This also has the same format as the Americas and the Africas, so nothing new on that front. This will also be the second straight World Cup hosted by an Asian nation as 2019’s took place in China.
Japan, The Philippines, and Indonesia are hosts, and normally they’d all automatically qualify for the cup. Because Indonesia’s world team hasn’t been competitive, they had to first qualify for the 2021 FIBA Asia Cup, which will now be played in 2022 due to COVID. Japan and The Philippines are automatically in, and Indonesia is to be determined, but they’re all scheduled to participate in World Cup qualifiers anyway.
In the 2019 World Cup, Asia/Oceania sent eight teams over: Australia, who finished fourth, New Zealand, Iran, China, South Korea, Jordan, Japan, and The Philippines. The 2023 groups, of which eight teams will emerge by World Cup, are as follows:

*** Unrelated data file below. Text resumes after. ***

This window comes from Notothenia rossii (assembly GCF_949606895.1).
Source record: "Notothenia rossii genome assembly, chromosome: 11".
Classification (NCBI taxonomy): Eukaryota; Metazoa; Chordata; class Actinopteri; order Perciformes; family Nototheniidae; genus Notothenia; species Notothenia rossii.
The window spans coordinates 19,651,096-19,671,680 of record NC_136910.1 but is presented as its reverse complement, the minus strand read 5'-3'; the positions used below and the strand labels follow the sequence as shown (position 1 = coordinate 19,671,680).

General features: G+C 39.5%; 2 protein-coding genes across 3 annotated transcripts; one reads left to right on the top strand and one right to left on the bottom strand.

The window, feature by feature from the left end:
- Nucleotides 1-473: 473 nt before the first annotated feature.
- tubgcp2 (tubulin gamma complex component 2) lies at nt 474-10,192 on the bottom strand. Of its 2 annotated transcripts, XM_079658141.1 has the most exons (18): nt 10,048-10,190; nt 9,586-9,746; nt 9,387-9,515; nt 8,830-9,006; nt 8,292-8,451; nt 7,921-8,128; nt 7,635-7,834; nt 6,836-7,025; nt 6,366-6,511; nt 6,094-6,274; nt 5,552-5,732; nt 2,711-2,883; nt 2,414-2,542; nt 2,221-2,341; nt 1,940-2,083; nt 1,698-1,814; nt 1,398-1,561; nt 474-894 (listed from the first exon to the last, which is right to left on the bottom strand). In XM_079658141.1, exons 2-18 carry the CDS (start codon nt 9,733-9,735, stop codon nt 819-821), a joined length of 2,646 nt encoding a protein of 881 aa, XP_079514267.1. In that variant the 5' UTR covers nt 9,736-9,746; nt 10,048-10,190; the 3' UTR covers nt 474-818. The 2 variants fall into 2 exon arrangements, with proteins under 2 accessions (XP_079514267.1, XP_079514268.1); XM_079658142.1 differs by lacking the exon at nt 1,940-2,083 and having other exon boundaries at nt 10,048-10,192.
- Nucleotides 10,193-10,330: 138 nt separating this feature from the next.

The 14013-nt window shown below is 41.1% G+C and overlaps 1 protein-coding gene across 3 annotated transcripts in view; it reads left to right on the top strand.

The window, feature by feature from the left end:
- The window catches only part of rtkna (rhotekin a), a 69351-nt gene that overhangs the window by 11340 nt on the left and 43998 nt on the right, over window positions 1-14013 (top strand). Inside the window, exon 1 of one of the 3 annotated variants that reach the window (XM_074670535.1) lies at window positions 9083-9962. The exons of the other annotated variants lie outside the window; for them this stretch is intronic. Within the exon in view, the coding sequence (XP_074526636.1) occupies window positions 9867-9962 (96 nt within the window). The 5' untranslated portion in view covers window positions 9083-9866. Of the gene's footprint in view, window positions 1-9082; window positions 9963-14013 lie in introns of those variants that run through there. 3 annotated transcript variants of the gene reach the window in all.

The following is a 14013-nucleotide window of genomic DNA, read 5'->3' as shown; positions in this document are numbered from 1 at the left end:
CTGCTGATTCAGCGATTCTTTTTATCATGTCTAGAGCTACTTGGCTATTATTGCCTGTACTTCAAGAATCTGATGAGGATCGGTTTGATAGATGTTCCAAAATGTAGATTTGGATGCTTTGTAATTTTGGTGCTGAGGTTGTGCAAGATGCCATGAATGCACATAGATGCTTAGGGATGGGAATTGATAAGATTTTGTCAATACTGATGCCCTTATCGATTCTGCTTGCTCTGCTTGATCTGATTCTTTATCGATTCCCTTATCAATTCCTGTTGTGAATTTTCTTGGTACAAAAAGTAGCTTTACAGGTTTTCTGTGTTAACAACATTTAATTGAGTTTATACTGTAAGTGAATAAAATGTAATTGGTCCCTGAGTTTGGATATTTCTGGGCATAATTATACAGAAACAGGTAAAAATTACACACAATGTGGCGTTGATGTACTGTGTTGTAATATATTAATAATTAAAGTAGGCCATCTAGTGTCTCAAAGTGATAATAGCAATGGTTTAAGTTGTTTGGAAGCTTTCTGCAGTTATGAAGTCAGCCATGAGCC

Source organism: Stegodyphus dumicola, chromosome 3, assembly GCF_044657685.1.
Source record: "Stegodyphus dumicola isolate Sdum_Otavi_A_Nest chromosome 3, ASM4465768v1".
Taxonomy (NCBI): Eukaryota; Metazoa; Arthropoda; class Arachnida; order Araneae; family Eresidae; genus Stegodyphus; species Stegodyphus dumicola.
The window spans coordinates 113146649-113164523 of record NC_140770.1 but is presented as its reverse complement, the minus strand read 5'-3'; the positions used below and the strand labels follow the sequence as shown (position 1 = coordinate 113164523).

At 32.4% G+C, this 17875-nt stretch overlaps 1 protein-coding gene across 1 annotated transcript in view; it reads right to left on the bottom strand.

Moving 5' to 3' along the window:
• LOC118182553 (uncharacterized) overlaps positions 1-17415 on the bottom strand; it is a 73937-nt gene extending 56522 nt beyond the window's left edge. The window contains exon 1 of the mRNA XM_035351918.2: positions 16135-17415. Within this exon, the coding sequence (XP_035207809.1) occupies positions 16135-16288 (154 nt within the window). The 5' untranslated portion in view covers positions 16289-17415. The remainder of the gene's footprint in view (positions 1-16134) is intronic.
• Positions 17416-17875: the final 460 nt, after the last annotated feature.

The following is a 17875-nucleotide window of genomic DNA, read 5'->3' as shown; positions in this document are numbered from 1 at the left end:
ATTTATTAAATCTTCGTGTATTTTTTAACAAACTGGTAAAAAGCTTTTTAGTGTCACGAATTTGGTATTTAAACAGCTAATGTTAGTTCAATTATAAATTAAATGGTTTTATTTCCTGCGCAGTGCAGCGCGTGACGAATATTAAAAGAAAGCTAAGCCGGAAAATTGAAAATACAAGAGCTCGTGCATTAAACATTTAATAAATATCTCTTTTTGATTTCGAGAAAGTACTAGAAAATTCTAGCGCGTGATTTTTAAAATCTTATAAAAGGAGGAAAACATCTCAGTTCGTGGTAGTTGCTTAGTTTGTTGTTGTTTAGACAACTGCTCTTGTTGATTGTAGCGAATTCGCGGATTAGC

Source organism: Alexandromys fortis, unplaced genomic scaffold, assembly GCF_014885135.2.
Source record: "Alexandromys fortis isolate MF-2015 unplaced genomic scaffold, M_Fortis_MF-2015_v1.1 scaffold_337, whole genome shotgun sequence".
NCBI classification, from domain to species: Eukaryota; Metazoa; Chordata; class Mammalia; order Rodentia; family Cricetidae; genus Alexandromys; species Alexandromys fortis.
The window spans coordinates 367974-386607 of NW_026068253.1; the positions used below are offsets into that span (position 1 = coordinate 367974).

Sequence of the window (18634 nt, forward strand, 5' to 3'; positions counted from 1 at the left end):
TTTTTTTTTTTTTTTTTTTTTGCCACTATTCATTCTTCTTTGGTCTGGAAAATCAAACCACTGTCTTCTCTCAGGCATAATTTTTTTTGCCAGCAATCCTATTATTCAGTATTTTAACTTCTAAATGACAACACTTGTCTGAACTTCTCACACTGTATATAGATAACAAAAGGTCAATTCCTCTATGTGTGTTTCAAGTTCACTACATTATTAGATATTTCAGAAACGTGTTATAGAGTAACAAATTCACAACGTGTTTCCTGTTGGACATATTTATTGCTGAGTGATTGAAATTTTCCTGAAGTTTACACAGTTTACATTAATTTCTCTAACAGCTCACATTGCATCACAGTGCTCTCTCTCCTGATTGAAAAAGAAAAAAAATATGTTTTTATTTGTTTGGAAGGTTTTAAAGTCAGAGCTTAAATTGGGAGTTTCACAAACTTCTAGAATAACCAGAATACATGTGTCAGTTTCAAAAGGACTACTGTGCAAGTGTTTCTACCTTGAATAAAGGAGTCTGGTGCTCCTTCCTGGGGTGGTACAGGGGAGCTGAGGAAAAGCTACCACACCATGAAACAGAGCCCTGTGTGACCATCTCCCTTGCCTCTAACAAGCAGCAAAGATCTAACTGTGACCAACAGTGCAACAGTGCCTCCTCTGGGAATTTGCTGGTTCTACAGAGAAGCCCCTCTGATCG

- Group A: New Zealand (25), South Korea (29), Philippines (31), India (78)
- Group B: Australia (3), China (28), Japan (35), Chinese Taipei (68)
- Group C: Jordan (39), Lebanon (56), Indonesia (85), Saudi Arabia (87)
- Group D: Iran (22), Kazakhstan (72), Syria (82), Bahrain (102)
Australia vs. Everybody: After years of falling short, the Aussies finally got their first major medal, winning the Olympic bronze medal in the 2021 games following a terrific run, snapping an 0-4 streak semifinal shortcomings. In 2019, they made their first World Cup semi, again finishing fourth, but it was their best showing in history. They’re good enough to win it all, and now that they’ve had a taste, we’ll see how it translates to this world stage.